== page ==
Siouxland is the region in which most of his work is set. This includes Iowa, Minnesota, Nebraska and South Dakota “. . . and especially where those states meet near the confluence of the Big Sioux and Missouri Rivers.” (Rezmerski, p. xvii). Of course, the exact confluence of the Big Sioux and Missouri Rivers is at Sioux City, but Manfred is said to have included the area between and including Sioux City and Sioux Falls. The entry for Siouxland in Wikipedia states the region encompasses the drainage basin of the Big Sioux River. This drainage basin stretches from south of Sioux City, IA through Sioux Falls and up to Watertown, SD. It includes the southeast corner of South Dakota, northeast corner of Nebraska, northwest corner of Iowa and the southwest corner of Minnesota.
So, if we go with Manfred’s description of Siouxland, then we will have to say that the Sioux Empire is a part of Siouxland. So there!
Where does that leave me and my blog, Encountering Siouxland? Well, I generally consider Siouxland the way Frederick Manfred laid it out. Of course, I will likely end up focusing mostly on the lower drainage basin of the Big Sioux River and part of the Missouri River basin from Yankton to Tekamah, Neb. I may include photos and stories from as far west as Norfolk, Neb. and as far east as Storm Lake and Sac City, IA. But mostly you’ll find me concentrating a little bit more on the three-state area near Sioux City. The photos in the slide show at the bottom of the page were taken at various locations in Siouxland.
I’m sorry if this posting confuses you a bit. Sort of. You should at least be happy that you found out where the term Siouxland came from and that a Sioux City television station has Siouxland’s Chief Meteorologist working for them.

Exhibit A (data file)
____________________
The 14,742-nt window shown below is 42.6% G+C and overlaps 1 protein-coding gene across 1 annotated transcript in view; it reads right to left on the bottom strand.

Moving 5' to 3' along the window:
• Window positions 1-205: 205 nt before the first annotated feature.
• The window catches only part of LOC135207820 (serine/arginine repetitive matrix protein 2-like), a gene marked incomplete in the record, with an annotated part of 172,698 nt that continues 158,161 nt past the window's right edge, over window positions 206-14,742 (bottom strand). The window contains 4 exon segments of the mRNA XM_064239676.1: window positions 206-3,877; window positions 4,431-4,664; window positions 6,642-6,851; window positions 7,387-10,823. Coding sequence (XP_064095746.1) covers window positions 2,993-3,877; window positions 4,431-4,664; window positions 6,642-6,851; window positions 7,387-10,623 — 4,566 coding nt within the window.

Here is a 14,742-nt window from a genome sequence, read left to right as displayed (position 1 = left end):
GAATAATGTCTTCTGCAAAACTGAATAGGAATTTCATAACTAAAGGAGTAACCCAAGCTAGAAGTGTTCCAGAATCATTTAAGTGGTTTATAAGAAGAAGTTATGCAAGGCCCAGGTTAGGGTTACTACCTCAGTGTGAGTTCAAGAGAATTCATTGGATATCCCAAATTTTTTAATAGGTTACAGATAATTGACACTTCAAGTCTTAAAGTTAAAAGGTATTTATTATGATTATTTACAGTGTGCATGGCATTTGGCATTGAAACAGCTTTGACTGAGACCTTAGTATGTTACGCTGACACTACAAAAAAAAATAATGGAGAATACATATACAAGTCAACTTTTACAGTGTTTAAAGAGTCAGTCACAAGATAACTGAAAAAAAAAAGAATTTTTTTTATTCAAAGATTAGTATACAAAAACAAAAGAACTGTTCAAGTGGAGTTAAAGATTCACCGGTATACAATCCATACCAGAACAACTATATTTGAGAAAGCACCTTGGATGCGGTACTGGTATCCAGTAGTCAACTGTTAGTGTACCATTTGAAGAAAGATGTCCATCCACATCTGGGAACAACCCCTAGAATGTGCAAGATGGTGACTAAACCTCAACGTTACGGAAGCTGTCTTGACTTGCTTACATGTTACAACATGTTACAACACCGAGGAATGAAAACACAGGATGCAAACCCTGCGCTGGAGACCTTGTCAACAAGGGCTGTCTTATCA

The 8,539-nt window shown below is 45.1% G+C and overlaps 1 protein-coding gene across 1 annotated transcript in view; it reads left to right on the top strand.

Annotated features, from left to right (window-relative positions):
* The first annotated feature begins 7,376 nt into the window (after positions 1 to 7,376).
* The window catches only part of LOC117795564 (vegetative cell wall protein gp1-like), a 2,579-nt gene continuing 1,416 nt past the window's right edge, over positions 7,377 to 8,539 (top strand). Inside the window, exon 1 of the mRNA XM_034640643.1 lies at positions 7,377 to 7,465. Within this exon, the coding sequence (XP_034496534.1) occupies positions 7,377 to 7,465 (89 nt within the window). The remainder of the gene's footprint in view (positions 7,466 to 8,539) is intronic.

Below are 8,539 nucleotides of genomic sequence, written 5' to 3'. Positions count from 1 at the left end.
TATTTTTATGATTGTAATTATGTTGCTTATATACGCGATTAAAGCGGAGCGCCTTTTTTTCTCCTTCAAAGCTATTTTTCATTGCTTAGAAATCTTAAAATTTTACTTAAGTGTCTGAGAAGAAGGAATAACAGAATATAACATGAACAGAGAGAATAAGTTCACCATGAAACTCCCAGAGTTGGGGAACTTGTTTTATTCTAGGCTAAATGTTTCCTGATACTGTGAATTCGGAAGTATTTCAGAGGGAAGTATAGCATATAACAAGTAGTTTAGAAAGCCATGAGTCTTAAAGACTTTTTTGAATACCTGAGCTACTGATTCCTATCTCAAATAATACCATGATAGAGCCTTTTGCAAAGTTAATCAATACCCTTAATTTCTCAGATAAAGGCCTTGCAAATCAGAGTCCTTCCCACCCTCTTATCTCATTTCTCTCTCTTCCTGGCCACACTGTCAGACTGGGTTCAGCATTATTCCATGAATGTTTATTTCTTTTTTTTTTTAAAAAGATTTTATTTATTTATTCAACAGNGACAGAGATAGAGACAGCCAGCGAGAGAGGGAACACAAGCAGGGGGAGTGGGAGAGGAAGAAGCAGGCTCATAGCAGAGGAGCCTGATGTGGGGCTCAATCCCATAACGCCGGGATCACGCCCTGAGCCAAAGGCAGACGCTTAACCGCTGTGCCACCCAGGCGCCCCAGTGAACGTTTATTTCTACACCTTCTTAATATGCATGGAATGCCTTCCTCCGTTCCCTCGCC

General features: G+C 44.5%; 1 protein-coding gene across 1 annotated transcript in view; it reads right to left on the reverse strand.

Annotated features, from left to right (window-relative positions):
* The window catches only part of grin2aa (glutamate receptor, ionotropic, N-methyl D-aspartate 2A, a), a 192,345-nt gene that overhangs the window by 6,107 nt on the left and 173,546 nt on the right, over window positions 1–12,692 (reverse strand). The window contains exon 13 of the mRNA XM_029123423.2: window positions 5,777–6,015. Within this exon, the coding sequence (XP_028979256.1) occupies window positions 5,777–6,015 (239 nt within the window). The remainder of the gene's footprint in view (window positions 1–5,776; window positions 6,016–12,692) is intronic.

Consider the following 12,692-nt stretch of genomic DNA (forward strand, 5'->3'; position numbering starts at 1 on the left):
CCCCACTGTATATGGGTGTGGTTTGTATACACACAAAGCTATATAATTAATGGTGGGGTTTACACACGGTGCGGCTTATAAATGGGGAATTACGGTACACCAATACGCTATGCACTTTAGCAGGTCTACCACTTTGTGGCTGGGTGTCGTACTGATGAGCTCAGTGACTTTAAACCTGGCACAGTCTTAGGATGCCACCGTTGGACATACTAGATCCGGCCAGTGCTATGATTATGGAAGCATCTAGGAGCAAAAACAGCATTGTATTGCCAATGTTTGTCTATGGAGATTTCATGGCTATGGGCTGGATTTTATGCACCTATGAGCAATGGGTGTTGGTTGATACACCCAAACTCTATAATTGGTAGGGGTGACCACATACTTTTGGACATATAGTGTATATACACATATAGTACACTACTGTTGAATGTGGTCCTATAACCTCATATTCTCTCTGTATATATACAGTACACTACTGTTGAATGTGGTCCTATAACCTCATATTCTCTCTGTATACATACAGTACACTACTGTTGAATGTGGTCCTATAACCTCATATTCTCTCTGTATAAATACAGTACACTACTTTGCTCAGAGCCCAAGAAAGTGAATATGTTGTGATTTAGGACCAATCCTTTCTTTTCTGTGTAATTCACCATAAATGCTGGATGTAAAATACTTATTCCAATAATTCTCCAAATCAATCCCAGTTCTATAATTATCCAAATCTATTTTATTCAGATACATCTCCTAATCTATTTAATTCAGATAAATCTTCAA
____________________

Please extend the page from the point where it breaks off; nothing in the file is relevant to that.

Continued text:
What are some of the regional names you’ve come across in your travels or where you’ve lived?
Are they used for marketing by the businesses in those areas?
John Calvin Rezmerski (Ed.). The Frederick Manfred Reader. Duluth, MN: Holy Cow! Press, 1996
Manfred, Frederick [as Feike Feikema]. This Is the Year. Garden City, N.Y.: Doubleday, 1947
To view more or to purchase my photos, go to my photo sharing site
3 thoughts on “So, What Is ‘Siouxland’ Anyway”
Coteau up in the Watertown area.
Absolutely Judy! The Prairie Coteau of which you speak is the largest remaining tract of native northern tallgrass prairie in the U.S. It covers eastern South Dakota and southwestern Minnesota in a landform in the shape of a giant wedge with the tip hanging just over the North Dakota border a couple of miles. There’s a place called the Coteau des Prairies Lodge https://cdplodge.com/ about 2 1/2 miles over the North Dakota/South Dakota border, northwest of Veblen that brags that it has the best view of the Coteau anywhere (but I doubt it). Anyway, it’s right on the northern lip of the Coteau where the northern edge drops 200 feet to the North Dakota prairie. The Coteau bends slightly east as it moves south, broadening to a wide base past the confluence of the Big Sioux and Missouri Rivers. Up on this plateau are the pretty pothole lakes of northeastern South Dakota and the pink quartzite granite outcroppings and quarries found around Pipestone, Jasper, Dell Rapids and Sioux Falls. Interestingly, the Prairie Coteau includes most, if not all, of Manfred’s Siouxland.